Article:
Finding Yourself and Your Inner Circle
Loneliness is absolutely no fun and some will go to any length to avoid it. We attach ourselves to the wrong things- an abusive relationship, toxic friends, bad jobs, etc. We may also try to avoid and forget our loneliness by turning to alcohol, excessive spending, or seeking the wrong type of attention from our peers.
Loneliness is actually just a horrible feeling. We may feel like we have no purpose in this world, and along with the feeling comes many physical symptoms. Unfortunately we all deal with bouts of loneliness at certain points in our lives. It can happen during major life changes such as bad break-ups, divorces or even situations that are supposed to be happy times, such as moving out of state for a new job, or marriage.
I believe that although loneliness can be draining on us, if we allow ourselves to experience
and sit in it, the feeling can actually inspire us to find ourselves. This is a time that we can reflect on who we are, and what we want out of life without any outside interference. We can decide for ourselves what we believe in and what we expect from others who will potentially be in our “inner circle”.
How Did I Create My “Inner Circle”
The great thing about being an adult is that we get to choose who we associate with on different levels. It requires strength and careful decision making skills to make sure we don’t just take in the first person that comes along. We need to be able to choose wisely and refer back to that time of loneliness when we were able to take time to discover what our expectations are from others in a friendship.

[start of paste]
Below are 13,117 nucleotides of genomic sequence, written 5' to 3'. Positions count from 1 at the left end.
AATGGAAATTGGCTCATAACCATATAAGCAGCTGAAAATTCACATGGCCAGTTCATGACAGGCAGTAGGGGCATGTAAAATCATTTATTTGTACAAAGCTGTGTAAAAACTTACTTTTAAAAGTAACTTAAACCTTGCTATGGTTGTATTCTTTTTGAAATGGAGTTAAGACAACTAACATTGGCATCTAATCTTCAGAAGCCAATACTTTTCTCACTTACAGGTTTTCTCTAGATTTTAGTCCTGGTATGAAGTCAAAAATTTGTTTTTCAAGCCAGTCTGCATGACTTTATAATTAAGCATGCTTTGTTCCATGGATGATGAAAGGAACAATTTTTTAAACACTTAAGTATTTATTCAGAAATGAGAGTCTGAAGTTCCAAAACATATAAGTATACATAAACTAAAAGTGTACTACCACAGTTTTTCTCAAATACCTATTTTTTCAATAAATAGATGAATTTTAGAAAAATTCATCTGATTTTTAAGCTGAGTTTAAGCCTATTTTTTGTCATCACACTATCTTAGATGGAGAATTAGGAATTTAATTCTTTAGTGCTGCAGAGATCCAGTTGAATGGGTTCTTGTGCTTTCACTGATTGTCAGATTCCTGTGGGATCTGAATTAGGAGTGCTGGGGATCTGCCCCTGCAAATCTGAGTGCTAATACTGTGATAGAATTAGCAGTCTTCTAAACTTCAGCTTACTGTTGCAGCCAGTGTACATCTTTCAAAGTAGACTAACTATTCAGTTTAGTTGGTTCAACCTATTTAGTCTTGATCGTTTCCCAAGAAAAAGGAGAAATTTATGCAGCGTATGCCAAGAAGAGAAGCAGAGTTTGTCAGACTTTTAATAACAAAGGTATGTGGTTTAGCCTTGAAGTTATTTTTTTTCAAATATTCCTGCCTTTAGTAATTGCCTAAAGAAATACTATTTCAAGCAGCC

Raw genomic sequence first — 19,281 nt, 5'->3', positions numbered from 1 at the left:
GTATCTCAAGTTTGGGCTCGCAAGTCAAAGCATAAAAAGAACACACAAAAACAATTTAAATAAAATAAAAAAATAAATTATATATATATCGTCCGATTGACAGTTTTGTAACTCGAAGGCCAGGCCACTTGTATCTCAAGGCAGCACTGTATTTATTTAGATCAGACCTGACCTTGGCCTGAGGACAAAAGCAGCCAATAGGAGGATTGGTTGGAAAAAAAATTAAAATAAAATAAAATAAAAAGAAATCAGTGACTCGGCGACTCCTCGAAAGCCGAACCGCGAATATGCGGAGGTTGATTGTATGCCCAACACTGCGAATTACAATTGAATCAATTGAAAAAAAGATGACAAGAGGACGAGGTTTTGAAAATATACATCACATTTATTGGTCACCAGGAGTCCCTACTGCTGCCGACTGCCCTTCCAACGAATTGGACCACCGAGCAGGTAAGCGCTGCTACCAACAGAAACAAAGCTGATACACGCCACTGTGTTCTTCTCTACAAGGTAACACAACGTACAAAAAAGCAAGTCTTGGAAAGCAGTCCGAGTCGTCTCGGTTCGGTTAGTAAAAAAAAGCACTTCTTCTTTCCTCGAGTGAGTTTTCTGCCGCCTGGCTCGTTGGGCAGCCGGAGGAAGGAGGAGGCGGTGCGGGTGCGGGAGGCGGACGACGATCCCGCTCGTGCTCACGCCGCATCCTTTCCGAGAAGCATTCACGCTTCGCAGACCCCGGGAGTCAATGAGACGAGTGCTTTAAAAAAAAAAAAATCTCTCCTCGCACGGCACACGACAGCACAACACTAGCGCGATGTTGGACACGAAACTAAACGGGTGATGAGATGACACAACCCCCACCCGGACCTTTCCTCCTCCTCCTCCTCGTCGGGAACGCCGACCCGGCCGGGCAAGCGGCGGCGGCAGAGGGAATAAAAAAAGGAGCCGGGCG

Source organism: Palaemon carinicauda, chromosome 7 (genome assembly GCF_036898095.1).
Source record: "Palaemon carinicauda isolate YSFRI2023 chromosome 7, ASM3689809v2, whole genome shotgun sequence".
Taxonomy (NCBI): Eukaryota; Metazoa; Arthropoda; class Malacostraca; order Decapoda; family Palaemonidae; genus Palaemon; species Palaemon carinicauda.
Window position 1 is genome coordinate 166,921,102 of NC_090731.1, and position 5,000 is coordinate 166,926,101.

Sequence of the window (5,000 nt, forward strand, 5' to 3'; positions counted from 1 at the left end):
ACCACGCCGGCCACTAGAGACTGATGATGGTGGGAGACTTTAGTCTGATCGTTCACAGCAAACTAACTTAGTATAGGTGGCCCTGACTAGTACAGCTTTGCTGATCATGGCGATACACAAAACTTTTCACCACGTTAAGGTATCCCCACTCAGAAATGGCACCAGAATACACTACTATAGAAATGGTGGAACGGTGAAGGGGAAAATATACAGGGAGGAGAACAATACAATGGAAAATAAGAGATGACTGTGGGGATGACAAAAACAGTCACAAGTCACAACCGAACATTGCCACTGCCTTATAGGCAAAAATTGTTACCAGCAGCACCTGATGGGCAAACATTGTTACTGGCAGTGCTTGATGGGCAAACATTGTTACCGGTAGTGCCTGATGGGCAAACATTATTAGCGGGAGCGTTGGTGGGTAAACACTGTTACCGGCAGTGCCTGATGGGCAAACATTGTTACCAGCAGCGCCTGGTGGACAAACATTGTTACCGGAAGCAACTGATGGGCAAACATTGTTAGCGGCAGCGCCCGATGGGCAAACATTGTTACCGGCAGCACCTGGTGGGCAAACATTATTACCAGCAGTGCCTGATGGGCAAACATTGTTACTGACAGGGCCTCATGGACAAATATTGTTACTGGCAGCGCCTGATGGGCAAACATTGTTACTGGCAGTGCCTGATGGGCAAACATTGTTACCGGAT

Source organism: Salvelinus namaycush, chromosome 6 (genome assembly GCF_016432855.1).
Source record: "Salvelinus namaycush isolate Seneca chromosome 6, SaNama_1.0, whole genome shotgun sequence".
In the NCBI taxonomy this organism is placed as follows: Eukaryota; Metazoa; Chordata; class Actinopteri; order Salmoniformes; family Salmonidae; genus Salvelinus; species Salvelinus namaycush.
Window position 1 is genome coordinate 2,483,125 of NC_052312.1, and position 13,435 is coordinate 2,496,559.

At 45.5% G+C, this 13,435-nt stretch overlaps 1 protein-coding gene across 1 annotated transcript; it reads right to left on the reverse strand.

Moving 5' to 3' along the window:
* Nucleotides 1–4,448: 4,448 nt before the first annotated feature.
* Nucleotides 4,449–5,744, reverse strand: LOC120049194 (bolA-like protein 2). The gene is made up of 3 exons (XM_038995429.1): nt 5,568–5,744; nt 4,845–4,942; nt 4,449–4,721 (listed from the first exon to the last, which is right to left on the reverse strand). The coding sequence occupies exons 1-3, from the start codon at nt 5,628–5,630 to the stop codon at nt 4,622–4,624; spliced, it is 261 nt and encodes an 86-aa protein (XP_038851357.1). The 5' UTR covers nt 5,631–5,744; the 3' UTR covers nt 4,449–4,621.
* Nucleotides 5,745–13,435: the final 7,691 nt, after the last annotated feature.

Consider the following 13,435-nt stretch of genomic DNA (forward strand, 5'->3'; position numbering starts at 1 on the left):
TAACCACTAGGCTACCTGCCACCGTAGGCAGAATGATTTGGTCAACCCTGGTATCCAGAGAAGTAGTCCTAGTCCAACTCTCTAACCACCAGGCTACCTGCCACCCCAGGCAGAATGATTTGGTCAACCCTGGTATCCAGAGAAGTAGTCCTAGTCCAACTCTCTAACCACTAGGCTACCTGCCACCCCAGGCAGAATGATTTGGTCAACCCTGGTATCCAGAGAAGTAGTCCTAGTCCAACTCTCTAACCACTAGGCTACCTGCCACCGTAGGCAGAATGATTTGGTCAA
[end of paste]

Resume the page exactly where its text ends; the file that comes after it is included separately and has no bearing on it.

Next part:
I believe that friendship is a two-way street. Not a street that you travel on alone, and it is only when you see your friend pass by you in a shiny new coupe, or when all the green lights are no longer turning fast enough for you, or when you run out of gas , that you turn to a friend to refuel your tank. That is a very one-sided and selfish “friendship”.
So, what do I look for in a friend you ask? I look for people who validate my purpose and meaning and those that have similar beliefs. Nobody is perfect, I’m sure most will agree with me, but I make sure my support system validates me as a person, even if they disagree with me here and there.
Mutual respect is another major aspect of a healthy relationship. As your sense and purpose in life becomes clearer, it is very possible that you may outgrow some friends. It doesn’t mean that you don’t care for them, but you may find it difficult to maintain enough mutual respect for that person to keep them in your inner circle. The closest people need to respect and support your purpose in life as you continue your journey.
Comfort, Motivation, Flexibility, Honesty and Loyalty round out my list of what I look for in a friend. I have to say that I have and continue to choose my inner circle wisely. There are some empty chairs, and I am okay with that. Life is all about growth and learning and experiencing new things. How can we live life if we are not open to change. If we continue to live as we are, in relationships that are not healthy, are we allowing ourselves to grow and truly enjoy all that life has to offer us?